But, as before, others had arrived at a different conclusion. Douglas Higinbotham of the Thomas Jefferson National Accelerator Facility in Virginia and colleagues showed they could use linear and other simple extrapolation of low-momentum data to work out the radius, rather than the higher-order polynomials favoured by Sick and others. Their work yielded a value consistent with CREMA – indeed, they argued that “the outliers” were not the muon or scattering results but those from ordinary (rather than muonic) hydrogen.
The task group mentioned this study and two others favouring the smaller radius in its 2014 report, but dismissed them on the basis of a critical analysis by Bernauer and Distler. That pair identified what it claimed were “common pitfalls and misconceptions” in the other groups’ statistical analyses, arguing in the case of Higinbotham and co-workers that they had misunderstood tests used to justify lower-order extrapolations.
Higinbotham sees things differently. He maintains that the use of extrapolations based on higher-order polynomials “makes no mathematical sense”, adding that nuclear theorists have in fact been using dispersion relations to obtain a low value of the radius since the 1970s. But he complains that no-one from the small-radius camp was interviewed by CODATA in 2014. “It can be tough when you feel you are not getting the opportunity to discuss your point of view,” he says.
Meißner compares the task group’s approach unfavourably with that adopted in particle physics, where the international Particle Data Group, he says, lists all competing values of constants and lets users make up their own minds. CODATA’s decision-making process is, he argues, more “like a black box”, with the panel including or excluding data on the basis of “personal decision” rather than objective criteria. Indeed, Mohr has “to confess to not remembering” why the group relied so heavily on Sick’s analysis (with no explanation appearing in its various reports).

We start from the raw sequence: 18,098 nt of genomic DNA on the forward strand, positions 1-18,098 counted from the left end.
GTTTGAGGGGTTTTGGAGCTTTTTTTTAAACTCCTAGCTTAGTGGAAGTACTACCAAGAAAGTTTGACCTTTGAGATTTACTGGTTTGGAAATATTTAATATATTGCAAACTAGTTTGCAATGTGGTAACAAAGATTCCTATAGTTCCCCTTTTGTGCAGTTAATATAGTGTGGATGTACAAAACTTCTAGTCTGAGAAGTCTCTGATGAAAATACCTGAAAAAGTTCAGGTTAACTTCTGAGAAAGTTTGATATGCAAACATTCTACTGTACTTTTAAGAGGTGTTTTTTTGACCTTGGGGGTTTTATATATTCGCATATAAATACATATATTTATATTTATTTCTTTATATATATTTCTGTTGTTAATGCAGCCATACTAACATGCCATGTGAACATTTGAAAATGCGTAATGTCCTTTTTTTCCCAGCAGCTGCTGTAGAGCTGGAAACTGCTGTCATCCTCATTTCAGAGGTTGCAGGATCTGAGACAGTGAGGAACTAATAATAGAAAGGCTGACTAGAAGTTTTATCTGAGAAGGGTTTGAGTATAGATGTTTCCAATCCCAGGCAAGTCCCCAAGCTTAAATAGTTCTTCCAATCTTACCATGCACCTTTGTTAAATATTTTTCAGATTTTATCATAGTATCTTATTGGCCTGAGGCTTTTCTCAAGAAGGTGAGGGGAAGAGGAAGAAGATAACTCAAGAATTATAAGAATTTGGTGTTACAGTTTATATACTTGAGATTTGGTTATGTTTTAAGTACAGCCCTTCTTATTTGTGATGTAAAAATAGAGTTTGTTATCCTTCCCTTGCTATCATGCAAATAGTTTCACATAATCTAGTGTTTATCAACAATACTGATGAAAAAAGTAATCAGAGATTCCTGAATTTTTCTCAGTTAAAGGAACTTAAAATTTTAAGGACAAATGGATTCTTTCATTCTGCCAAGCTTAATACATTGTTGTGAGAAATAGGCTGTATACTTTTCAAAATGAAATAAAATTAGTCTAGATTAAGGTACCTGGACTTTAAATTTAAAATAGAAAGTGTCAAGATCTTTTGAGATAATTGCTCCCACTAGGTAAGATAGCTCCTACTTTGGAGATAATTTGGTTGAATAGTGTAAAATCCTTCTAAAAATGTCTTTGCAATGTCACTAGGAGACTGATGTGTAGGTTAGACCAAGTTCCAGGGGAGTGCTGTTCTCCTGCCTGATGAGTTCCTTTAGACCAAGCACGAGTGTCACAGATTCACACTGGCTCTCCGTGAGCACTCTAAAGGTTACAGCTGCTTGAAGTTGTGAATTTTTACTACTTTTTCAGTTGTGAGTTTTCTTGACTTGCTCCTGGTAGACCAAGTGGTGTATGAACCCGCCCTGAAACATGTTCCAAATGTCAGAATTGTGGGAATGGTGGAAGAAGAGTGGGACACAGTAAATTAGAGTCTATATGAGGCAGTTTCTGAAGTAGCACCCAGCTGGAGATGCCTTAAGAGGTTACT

As to the use of Bernauer and Distler’s critical analysis in 2014, he says the task group was presumably “persuaded by their arguments”. But why no explanation of that choice? “That becomes a political question I guess,” he replies. “Evidently we trusted those people but to go into details about why we trusted them I can’t give concrete arguments.”
As a technique for determining the proton radius, electron scattering predates spectroscopy by several decades. First carried out in the 1950s, it initially gave atomic physicists a value for the radius so they could test QED by comparing theory with measured transition frequencies. Unfortunately, scattering is tricky to carry out and interpret. Experimentalists have to measure the number of deflected electrons as a function of the scattering angle, but the most accurate value for the proton radius comes when there is no deflection (i.e. when electrons transfer zero momentum to the protons). To obtain this physically impossible data point, physicists plot a mathematical function known as the “electric form factor” and extrapolate it back to zero momentum transfer. But that’s a contentious process, yielding a range of values for the radius even from a single experiment.
Back in its 1998 adjustment, CODATA’s Task Group on Fundamental Constants considered two scattering-derived radii. One (0.862 fm) came from low-momentum data at the University of Mainz’s MAMI accelerator in 1980, while the other (0.847 fm) was published in 1995 by Uli Meißner and two theorists at Mainz using “dispersion relations” to analyse all existing scattering data. Giving equal weight to both numbers, the group ended up with a simple unweighted mean of 0.855 fm for the proton radius. But as this figure conflicted with the value from spectroscopy, CODATA based the radius that year solely on the results from atomic physics – and as a result didn’t formally list the proton radius among its fundamental constants.